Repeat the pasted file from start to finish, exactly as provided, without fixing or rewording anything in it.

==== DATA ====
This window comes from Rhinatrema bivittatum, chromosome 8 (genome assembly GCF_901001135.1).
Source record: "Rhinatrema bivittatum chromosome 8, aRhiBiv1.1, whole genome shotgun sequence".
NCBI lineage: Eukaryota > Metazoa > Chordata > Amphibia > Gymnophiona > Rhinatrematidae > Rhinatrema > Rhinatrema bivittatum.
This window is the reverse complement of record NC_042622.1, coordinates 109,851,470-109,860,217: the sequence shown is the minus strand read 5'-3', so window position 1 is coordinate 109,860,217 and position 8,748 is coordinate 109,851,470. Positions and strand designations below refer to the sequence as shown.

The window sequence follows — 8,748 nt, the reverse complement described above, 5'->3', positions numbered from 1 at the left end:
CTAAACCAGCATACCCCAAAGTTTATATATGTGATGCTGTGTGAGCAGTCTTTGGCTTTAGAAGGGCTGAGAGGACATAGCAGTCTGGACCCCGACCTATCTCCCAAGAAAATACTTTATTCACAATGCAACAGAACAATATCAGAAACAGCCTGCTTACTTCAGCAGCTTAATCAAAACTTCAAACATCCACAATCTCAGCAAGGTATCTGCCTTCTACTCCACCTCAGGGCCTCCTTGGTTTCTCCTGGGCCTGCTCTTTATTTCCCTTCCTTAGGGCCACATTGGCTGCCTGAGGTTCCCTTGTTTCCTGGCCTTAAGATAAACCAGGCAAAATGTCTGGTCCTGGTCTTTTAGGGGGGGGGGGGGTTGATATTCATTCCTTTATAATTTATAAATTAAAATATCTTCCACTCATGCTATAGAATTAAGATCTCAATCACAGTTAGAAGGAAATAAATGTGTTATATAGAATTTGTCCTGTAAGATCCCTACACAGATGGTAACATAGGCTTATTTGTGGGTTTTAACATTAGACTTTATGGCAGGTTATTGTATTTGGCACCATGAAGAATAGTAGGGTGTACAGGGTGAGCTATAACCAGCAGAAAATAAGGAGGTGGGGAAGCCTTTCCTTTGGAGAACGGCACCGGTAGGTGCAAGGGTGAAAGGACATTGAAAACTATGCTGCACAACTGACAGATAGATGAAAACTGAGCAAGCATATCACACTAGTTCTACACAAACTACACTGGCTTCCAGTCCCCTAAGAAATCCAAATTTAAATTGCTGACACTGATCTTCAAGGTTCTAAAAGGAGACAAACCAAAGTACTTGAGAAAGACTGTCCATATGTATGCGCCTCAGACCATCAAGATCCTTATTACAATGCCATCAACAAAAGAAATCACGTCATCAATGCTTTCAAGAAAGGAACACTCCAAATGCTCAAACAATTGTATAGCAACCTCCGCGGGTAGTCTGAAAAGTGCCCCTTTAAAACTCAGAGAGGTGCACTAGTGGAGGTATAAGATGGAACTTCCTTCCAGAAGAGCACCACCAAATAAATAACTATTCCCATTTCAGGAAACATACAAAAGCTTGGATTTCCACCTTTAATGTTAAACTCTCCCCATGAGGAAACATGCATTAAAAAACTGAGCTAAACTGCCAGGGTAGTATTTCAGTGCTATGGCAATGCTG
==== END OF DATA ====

This window comes from Rhinatrema bivittatum, chromosome 8 (genome assembly GCF_901001135.1).
Source record: "Rhinatrema bivittatum chromosome 8, aRhiBiv1.1, whole genome shotgun sequence".
NCBI lineage: Eukaryota > Metazoa > Chordata > Amphibia > Gymnophiona > Rhinatrematidae > Rhinatrema > Rhinatrema bivittatum.
This window is the reverse complement of record NC_042622.1, coordinates 109,851,470-109,860,217: the sequence shown is the minus strand read 5'-3', so window position 1 is coordinate 109,860,217 and position 8,748 is coordinate 109,851,470. Positions and strand designations below refer to the sequence as shown.

The window sequence follows — 8,748 nt, the reverse complement described above, 5'->3', positions numbered from 1 at the left end:
CTAAACCAGCATACCCCAAAGTTTATATATGTGATGCTGTGTGAGCAGTCTTTGGCTTTAGAAGGGCTGAGAGGACATAGCAGTCTGGACCCCGACCTATCTCCCAAGAAAATACTTTATTCACAATGCAACAGAACAATATCAGAAACAGCCTGCTTACTTCAGCAGCTTAATCAAAACTTCAAACATCCACAATCTCAGCAAGGTATCTGCCTTCTACTCCACCTCAGGGCCTCCTTGGTTTCTCCTGGGCCTGCTCTTTATTTCCCTTCCTTAGGGCCACATTGGCTGCCTGAGGTTCCCTTGTTTCCTGGCCTTAAGATAAACCAGGCAAAATGTCTGGTCCTGGTCTTTTAGGGGGGGGGGGGGTTGATATTCATTCCTTTATAATTTATAAATTAAAATATCTTCCACTCATGCTATAGAATTAAGATCTCAATCACAGTTAGAAGGAAATAAATGTGTTATATAGAATTTGTCCTGTAAGATCCCTACACAGATGGTAACATAGGCTTATTTGTGGGTTTTAACATTAGACTTTATGGCAGGTTATTGTATTTGGCACCATGAAGAATAGTAGGGTGTACAGGGTGAGCTATAACCAGCAGAAAATAAGGAGGTGGGGAAGCCTTTCCTTTGGAGAACGGCACCGGTAGGTGCAAGGGTGAAAGGACATTGAAAACTATGCTGCACAACTGACAGATAGATGAAAACTGAGCAAGCATATCACACTAGTTCTACACAAACTACACTGGCTTCCAGTCCCCTAAGAAATCCAAATTTAAATTGCTGACACTGATCTTCAAGGTTCTAAAAGGAGACAAACCAAAGTACTTGAGAAAGACTGTCCATATGTATGCGCCTCAGACCATCAAGATCCTTATTACAATGCCATCAACAAAAGAAATCACGTCATCAATGCTTTCAAGAAAGGAACACTCCAAATGCTCAAACAATTGTATAGCAACCTCCGCGGGTAGTCTGAAAAGTGCCCCTTTAAAACTCAGAGAGGTGCACTAGTGGAGGTATAAGATGGAACTTCCTTCCAGAAGAGCACCACCAAATAAATAACTATTCCCATTTCAGGAAACATACAAAAGCTTGGATTTCCACCTTTAATGTTAAACTCTCCCCATGAGGAAACATGCATTAAAAAACTGAGCTAAACTGCCAGGGTAGTATTTCAGTGCTATGGCAATGCTG